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Weird customer problem need help

4/8/2005 8:22 AM
Dave Stephens Weird customer problem need help
Well here we go again, another new problem to solve, something new to learn (damnit.....). If any of you know what causes this I'd appreciate some help here. Here is the customer's email:  
"I just had the pickups installed at Stringmasters custom shop .They explained to me they could not fiquare out why in positions (two) and (four) output level is cut in half and in these positions the tone is horrible. When the pickups are ran individually .Position 1 , 3 ,5 they  
sound fine....."  
I have a set of test pickups I wound with completely different wire on the same premade bobbins, the magnets are alnico five and metric fatter sizes, magnets are taped, and wound with plain enamel. His guitar is a 50th anniv strat, mine is a Chinese squire. The problem is the same, the output drops in the inbetween positions in 2 and 4. Doesn't sound "horrible" as he says, the volume just drops noticeably. These aren't hot wound pickups, nothing over 6K or under 5K. Pickups individually sound awesome, something weird is happening in these two positions and I don't have a clue what is going on here. The stagger is modern, almost follows the radius of fingerboard but not quite. freaking weird.......
4/8/2005 8:24 AM
Dave Stephens
I forgot to mention that the problem is the same whether I use Essex heavy formvar or plain enamel from Korea, I don't think its the wire...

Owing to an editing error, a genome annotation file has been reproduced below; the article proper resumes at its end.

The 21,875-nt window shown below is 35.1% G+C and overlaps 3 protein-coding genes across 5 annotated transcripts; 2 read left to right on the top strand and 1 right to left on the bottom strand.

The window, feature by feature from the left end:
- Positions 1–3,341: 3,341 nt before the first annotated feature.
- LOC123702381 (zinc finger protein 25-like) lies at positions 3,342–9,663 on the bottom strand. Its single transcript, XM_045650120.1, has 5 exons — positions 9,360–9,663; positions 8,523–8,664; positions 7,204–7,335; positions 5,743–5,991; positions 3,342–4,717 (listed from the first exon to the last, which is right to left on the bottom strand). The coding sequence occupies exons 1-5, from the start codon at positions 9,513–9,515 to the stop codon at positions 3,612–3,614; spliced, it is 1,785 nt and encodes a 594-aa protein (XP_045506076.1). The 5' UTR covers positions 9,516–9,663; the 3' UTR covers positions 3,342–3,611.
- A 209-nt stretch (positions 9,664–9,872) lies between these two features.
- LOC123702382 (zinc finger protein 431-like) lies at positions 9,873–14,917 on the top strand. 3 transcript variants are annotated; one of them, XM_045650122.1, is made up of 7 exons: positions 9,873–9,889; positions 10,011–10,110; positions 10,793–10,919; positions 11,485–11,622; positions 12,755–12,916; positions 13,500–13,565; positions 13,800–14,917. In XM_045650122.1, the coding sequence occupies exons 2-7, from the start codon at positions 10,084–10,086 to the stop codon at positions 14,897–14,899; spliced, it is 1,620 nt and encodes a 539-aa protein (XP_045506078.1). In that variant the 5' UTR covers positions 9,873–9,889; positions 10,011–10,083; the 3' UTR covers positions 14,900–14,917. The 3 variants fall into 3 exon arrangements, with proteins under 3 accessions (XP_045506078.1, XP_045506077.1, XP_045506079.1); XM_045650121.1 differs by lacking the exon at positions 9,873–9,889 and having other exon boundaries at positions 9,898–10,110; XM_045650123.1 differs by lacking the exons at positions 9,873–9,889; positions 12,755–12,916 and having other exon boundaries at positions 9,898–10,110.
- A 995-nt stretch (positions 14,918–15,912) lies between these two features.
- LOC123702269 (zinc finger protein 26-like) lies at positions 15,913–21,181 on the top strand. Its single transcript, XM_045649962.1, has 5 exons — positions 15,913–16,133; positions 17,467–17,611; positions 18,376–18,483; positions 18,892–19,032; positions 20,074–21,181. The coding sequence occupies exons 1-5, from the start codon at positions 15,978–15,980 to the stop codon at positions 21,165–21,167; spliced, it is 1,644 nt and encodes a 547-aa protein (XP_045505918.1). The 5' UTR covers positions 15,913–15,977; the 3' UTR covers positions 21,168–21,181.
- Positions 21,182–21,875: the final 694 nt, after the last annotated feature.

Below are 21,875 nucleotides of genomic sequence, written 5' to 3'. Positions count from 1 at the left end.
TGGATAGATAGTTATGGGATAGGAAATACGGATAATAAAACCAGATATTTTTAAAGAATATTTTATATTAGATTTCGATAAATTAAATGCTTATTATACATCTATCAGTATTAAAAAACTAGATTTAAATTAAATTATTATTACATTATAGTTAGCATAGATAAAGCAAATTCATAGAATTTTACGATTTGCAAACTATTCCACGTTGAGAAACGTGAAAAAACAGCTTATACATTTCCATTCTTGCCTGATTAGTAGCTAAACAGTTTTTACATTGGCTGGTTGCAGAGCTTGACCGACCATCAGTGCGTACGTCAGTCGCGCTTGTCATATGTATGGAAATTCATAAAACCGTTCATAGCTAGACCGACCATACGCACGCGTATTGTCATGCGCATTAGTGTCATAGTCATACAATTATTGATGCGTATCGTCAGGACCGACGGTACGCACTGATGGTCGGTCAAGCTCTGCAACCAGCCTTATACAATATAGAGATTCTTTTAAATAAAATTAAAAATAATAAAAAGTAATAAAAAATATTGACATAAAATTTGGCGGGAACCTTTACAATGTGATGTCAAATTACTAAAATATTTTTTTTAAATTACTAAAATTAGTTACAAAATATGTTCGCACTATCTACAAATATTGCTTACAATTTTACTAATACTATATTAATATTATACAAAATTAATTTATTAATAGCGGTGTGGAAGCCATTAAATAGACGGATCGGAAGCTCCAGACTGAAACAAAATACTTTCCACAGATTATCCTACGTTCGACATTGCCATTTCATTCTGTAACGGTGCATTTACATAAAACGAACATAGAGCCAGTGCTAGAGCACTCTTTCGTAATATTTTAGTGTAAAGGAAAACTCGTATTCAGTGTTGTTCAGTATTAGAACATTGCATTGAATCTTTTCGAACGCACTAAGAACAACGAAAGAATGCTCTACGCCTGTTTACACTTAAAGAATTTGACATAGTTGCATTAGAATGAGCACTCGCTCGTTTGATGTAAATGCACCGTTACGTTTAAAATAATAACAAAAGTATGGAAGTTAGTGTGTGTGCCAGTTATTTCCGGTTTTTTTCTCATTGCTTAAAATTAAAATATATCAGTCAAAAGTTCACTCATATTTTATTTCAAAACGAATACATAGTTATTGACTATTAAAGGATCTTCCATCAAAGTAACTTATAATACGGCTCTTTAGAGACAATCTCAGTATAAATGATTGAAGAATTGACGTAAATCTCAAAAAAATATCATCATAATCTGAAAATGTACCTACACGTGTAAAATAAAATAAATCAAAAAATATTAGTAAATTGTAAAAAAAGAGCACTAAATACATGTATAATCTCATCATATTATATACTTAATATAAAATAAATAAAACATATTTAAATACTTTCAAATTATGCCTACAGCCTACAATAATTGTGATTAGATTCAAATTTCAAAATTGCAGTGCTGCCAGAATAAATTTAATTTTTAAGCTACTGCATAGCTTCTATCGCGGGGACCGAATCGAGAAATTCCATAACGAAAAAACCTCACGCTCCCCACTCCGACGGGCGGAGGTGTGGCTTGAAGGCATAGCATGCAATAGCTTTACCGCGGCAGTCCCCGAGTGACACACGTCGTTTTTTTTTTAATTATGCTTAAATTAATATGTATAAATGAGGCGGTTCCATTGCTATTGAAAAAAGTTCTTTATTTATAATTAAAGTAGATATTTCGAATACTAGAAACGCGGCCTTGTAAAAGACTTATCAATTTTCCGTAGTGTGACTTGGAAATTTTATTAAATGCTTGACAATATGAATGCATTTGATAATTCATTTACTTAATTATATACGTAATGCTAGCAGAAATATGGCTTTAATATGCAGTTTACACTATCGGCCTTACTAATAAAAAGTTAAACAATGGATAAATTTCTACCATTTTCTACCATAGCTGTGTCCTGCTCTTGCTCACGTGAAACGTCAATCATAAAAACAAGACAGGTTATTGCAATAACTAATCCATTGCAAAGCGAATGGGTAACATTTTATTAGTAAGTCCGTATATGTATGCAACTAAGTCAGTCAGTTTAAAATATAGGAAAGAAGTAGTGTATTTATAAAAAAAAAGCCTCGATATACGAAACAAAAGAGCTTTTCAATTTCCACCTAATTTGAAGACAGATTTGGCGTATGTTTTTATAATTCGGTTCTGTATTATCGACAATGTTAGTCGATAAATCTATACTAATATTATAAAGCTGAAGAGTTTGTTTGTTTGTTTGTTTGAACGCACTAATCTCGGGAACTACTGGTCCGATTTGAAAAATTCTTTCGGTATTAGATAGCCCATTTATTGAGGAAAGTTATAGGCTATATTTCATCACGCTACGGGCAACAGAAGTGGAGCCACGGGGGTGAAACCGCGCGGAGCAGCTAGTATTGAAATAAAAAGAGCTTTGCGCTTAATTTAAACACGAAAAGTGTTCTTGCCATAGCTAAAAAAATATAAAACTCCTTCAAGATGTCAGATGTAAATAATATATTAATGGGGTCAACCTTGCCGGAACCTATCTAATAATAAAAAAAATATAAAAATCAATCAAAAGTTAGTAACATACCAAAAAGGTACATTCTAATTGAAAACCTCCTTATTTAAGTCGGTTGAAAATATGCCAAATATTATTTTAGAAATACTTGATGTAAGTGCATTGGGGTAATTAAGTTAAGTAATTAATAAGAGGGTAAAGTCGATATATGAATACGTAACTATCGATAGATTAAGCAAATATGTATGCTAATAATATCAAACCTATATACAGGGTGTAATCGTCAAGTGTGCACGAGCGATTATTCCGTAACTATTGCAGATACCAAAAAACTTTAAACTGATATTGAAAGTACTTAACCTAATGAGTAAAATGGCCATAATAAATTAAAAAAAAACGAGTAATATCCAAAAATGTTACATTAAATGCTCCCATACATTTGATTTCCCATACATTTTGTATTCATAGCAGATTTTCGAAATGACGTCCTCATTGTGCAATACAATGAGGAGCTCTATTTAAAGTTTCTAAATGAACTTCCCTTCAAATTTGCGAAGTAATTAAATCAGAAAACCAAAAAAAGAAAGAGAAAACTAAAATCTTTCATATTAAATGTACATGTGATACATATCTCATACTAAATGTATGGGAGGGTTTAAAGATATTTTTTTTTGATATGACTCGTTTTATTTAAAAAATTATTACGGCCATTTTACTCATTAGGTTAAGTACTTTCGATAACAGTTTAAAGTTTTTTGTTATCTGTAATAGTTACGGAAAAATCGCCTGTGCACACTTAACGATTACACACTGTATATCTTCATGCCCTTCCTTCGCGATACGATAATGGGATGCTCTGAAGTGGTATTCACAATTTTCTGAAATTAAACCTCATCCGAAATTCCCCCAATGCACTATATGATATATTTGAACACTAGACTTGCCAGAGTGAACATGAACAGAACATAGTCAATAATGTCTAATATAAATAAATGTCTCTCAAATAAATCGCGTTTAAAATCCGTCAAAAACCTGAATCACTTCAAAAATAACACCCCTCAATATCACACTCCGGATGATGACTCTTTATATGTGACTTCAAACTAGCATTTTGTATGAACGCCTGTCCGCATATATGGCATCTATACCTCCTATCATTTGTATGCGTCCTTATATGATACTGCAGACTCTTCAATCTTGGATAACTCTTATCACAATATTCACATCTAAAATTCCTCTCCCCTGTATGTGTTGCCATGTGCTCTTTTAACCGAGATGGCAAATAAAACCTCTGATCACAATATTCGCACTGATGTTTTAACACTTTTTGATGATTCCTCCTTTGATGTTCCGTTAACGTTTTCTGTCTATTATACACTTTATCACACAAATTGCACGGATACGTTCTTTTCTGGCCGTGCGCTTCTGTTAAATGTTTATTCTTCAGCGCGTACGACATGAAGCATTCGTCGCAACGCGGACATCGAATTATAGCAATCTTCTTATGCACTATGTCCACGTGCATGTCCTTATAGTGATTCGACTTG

4/8/2005 8:33 AM
Dave Stephens
one thought, the magnets in these are pretty strong, I wonder if that could be causing this....
4/8/2005 9:35 AM
Josh Pardes

That's a good one. How much does the volume drop?
4/8/2005 11:26 AM
Dave Stephens
I"d say about 70%, very noticeable...
4/8/2005 12:56 PM
Joe Gwinn

On 4/8/2005 11:26 AM, Dave Stephens said:  
"I'd say about 70%, very noticeable..."
I assume you mean 70% as estimated by ear, versus measured by voltmeter. If you mean by ear, then the electrical cancellation is quite good. Assuming that your ear is well calibrated, with traceability to the National Bureau of Standards, we can estimate the degree of electical balance necessary to achieve this:  
Perceived loudness is proportional to the logarithm of the signal power, and a 3 decibel change is barely noticable. In round numbers, a 10 decibel change in signal power is heard as a doubling or halving of the loudness.  
By 70%, you are basically saying that the loudness at least halved, so the signal power dropped by at least 10 decibels.  
The formula for decibels is Pdb = 20*Log10[voltage].  
So, the coil voltages must be matched to within 10=20*Log10[voltage], or voltage= 0.301.  
In other words, the difference between the two coil voltages must be less than 30% of the average of the two voltages. The actual cancellation is probably a bit better than this, as the loudness drop was greater than 50%. In either case, that's pretty good for accidental cancellation.  
My bet is that one of the coils is wired backwards, or a set of magnets is reversed.
4/8/2005 8:20 PM
Steve A.

Joe said:  
My bet is that one of the coils is wired backwards, or a set of magnets is reversed.  
    That would be an exclusive "or"... you would want both conditions to be true for a RWRP middle pickup (which is advertised on Dave's site).  
Steve Ahola
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